Panelists at the 1812 Leadership Circle event (from left) Tom Schwarz ’66, Joan Hinde Stewart, Gene Tobin, and David Wippman at the podium.
At the 1812 Leadership Circle Weekend in New York City earlier this month, President David Wippman reminded those gathered that Hamilton’s mission is to prepare students for lives of meaning, purpose, and active citizenship. “This is something the College has been doing — and doing well — for over 200 years,” he said. “We believe that what we do has been, is, and will continue to be vitally important not just for our students, but for society as a whole.”

Yet when considering the broader institution of higher education, there’s been a growing breakdown of the social contract. To address the question “What is shaping the public’s view and misgivings toward higher education?,” former Hamilton presidents Eugene Tobin (1993-2003) and Joan Hinde Stewart (2003-16) joined Wippman for a panel discussion. The conversation was moderated by Thomas Schwarz ’66, president of Drew University who served as acting president of Hamilton in 1999.

Tobin, who served for 16 years as a senior advisor and program director in higher education at the Mellon Foundation, told the audience that six in 10 Americans believe higher education is headed in the wrong direction. The overarching question, he said, is this: How does a liberal democracy balance the tension between access and privilege? Within a nationwide system of some 4,500 colleges and universities — public and private, sectarian and non-sectarian, two- and four-year — higher education struggles to demonstrate to its many constituencies that it serves a public, as opposed to a private, interest.

“If Hamilton disappeared tomorrow, who would care and why?” Tobin asked. Certainly alumni, faculty, and students have a vested interest in Hamilton’s longevity, but what about beyond that? “What are we doing as an institution to address climate change, environmental justice, racial inequality, opioid addiction, food precarity, and mass incarceration? These are the challenges worthy of a great institution.”

Stewart addressed some of the challenges faced by higher education and questioned the idea that colleges and universities would benefit from outside entities, such as the government, stepping in to mandate solutions. She offered as an example the U.S. Supreme Court’s recent look at college admissions, suggesting that some people mistakenly see the failure to admit a class top down as a “crime against merit.”

“What they don’t seem to understand is that there is no criterion by which such an absolute ranking could be imagined,” Stewart said. “Even a college resolved to enroll only the smartest would find that there is no known algorithm by which such a determination could be made. We are all composites of different abilities irreducible to single measures.”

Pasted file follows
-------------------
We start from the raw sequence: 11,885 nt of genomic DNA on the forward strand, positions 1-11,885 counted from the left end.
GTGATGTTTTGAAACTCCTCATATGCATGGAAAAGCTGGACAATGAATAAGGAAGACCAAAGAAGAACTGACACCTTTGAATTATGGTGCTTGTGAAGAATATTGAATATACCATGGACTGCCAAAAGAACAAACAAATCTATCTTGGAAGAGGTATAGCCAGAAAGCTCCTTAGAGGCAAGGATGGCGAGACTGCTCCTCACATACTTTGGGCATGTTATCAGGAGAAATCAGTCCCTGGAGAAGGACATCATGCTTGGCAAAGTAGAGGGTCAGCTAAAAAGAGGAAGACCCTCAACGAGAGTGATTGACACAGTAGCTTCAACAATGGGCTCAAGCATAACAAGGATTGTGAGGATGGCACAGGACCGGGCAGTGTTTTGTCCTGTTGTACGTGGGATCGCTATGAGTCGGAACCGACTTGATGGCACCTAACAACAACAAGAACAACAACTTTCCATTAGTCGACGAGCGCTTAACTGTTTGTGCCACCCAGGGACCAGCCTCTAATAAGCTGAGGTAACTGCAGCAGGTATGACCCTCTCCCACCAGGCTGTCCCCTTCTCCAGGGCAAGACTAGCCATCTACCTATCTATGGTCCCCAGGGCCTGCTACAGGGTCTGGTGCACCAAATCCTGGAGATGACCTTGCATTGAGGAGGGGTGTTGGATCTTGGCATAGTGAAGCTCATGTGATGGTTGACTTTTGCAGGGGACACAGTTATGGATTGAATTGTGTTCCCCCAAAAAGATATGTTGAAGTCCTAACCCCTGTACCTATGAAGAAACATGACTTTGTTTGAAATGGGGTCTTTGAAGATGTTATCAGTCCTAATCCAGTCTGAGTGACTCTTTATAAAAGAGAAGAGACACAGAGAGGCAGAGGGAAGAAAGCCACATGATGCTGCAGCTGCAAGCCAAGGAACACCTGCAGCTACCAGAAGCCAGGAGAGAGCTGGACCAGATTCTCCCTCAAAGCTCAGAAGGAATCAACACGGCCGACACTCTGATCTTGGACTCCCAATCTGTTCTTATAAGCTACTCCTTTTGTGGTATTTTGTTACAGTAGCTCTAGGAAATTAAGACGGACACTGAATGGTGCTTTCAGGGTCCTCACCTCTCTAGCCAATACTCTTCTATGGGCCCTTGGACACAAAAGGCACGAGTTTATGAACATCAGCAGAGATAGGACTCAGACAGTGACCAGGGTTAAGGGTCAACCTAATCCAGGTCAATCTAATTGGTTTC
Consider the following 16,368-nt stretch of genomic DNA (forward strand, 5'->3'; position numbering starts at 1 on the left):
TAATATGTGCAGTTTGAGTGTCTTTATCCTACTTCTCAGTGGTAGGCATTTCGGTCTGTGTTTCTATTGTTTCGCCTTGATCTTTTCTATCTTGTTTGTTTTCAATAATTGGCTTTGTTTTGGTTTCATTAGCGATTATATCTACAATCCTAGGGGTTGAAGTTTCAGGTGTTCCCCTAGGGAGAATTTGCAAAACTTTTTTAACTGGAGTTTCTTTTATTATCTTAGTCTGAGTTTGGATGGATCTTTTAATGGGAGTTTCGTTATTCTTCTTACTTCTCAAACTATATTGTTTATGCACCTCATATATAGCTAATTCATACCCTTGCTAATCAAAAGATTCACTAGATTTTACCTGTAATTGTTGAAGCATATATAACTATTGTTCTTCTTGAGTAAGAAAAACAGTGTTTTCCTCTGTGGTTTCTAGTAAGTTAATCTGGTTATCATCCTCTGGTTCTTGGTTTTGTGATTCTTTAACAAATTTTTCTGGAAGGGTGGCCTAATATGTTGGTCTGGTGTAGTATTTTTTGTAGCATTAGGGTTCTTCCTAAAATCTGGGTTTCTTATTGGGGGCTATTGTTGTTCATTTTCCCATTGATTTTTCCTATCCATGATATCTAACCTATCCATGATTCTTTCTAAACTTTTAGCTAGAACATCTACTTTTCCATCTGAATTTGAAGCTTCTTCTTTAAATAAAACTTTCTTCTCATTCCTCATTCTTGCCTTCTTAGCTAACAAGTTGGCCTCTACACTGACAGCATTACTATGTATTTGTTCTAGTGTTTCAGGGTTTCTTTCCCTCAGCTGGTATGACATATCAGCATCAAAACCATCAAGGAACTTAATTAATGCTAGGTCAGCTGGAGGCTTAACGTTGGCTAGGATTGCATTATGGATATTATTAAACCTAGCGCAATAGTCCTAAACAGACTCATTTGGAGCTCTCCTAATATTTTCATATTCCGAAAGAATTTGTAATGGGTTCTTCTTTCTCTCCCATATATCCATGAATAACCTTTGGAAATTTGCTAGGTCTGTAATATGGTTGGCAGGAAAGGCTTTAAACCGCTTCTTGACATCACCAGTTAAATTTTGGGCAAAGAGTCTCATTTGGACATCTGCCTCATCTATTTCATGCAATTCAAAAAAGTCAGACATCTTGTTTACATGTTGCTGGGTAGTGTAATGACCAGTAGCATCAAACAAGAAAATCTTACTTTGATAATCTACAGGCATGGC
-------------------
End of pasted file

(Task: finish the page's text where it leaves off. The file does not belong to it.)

As for the suggestion that colleges must “reinvent” themselves in order to survive, Stewart disagrees. She cited the emergence of MOOCs (Massive Open Online Courses), which a little over a decade ago some forecasters said would to be the death knell for traditional colleges and universities. And the enormous wave of closures predicted? Only about 60 higher education institutions ceased operations in the past five years. In fact, Stewart pointed out, distinguished colleges like Hamilton are doing better than ever.

“Good colleges are responding energetically and compassionately to evolving circumstances,” Stewart said. “They are fully committed to keeping college affordable while also coping with COVID, attending to students’ mental health, supporting a largely underpaid professoriate, and of course complying with an increasing number of regulatory demands.”

Another issue, raised as a question to the panelists by Schwarz, is the notion that higher education should equate to career preparation, and when that’s not the case, the institution is failing. Wippman responded that it’s a mistake to talk about return on investment solely in economic terms. While he conceded that college graduates do earn more, evidence also shows they enjoy greater life satisfaction, are more curious intellectually, contribute more to their communities, use fewer government services, and are generally more interesting people.

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“You want the inside of your head to be an interesting place to be, and for that there’s higher education. For everything else, there’s MasterCard,” he quipped.

Wippman also acknowledged that pinpointing a single policy change and how it would impact higher education is difficult since colleges and universities are vastly different in their goals, sizes, and resources. For example, demographic forecasts show decreasing numbers of high school graduates beginning in 2025. While this is alarming for many institutions struggling for students, it is not a concern for Hamilton, which has seen record applications in recent years. Yet when the Supreme Court makes its decision on affirmative action next year, places like Hamilton, the most selective institutions, will likely be most affected.

So, what is the obligation of institutions like Hamilton?

“It goes beyond the 2,000 students on campus at any given time. We are educating the future leaders of America … [our] impact goes way beyond a college on a hill,” Wippman said. “It is our obligation to make education accessible and affordable to as many people as possible and to enroll as diverse a community as we can. We’ve made a lot of progress, but we have a lot of work to do.”

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